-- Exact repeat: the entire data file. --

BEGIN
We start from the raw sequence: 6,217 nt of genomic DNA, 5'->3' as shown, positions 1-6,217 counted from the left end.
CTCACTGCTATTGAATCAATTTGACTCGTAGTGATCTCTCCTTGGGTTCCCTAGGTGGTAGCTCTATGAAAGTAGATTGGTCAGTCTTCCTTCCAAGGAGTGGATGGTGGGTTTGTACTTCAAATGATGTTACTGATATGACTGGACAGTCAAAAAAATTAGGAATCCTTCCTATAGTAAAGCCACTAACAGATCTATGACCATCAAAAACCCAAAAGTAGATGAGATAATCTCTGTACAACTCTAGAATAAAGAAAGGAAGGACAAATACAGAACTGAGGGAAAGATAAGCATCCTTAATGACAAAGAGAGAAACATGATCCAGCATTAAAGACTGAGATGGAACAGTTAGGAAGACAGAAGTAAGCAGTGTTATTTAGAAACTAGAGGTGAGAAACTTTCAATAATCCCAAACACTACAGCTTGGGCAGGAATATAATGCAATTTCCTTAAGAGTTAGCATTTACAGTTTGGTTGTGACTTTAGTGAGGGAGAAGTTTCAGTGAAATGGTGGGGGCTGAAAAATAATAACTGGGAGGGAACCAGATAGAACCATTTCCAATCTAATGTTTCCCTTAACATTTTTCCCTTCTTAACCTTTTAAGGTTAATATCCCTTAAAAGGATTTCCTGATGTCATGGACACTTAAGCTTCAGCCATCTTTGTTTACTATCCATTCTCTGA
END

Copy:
We start from the raw sequence: 6,217 nt of genomic DNA, 5'->3' as shown, positions 1-6,217 counted from the left end.
CTCACTGCTATTGAATCAATTTGACTCGTAGTGATCTCTCCTTGGGTTCCCTAGGTGGTAGCTCTATGAAAGTAGATTGGTCAGTCTTCCTTCCAAGGAGTGGATGGTGGGTTTGTACTTCAAATGATGTTACTGATATGACTGGACAGTCAAAAAAATTAGGAATCCTTCCTATAGTAAAGCCACTAACAGATCTATGACCATCAAAAACCCAAAAGTAGATGAGATAATCTCTGTACAACTCTAGAATAAAGAAAGGAAGGACAAATACAGAACTGAGGGAAAGATAAGCATCCTTAATGACAAAGAGAGAAACATGATCCAGCATTAAAGACTGAGATGGAACAGTTAGGAAGACAGAAGTAAGCAGTGTTATTTAGAAACTAGAGGTGAGAAACTTTCAATAATCCCAAACACTACAGCTTGGGCAGGAATATAATGCAATTTCCTTAAGAGTTAGCATTTACAGTTTGGTTGTGACTTTAGTGAGGGAGAAGTTTCAGTGAAATGGTGGGGGCTGAAAAATAATAACTGGGAGGGAACCAGATAGAACCATTTCCAATCTAATGTTTCCCTTAACATTTTTCCCTTCTTAACCTTTTAAGGTTAATATCCCTTAAAAGGATTTCCTGATGTCATGGACACTTAAGCTTCAGCCATCTTTGTTTACTATCCATTCTCTGA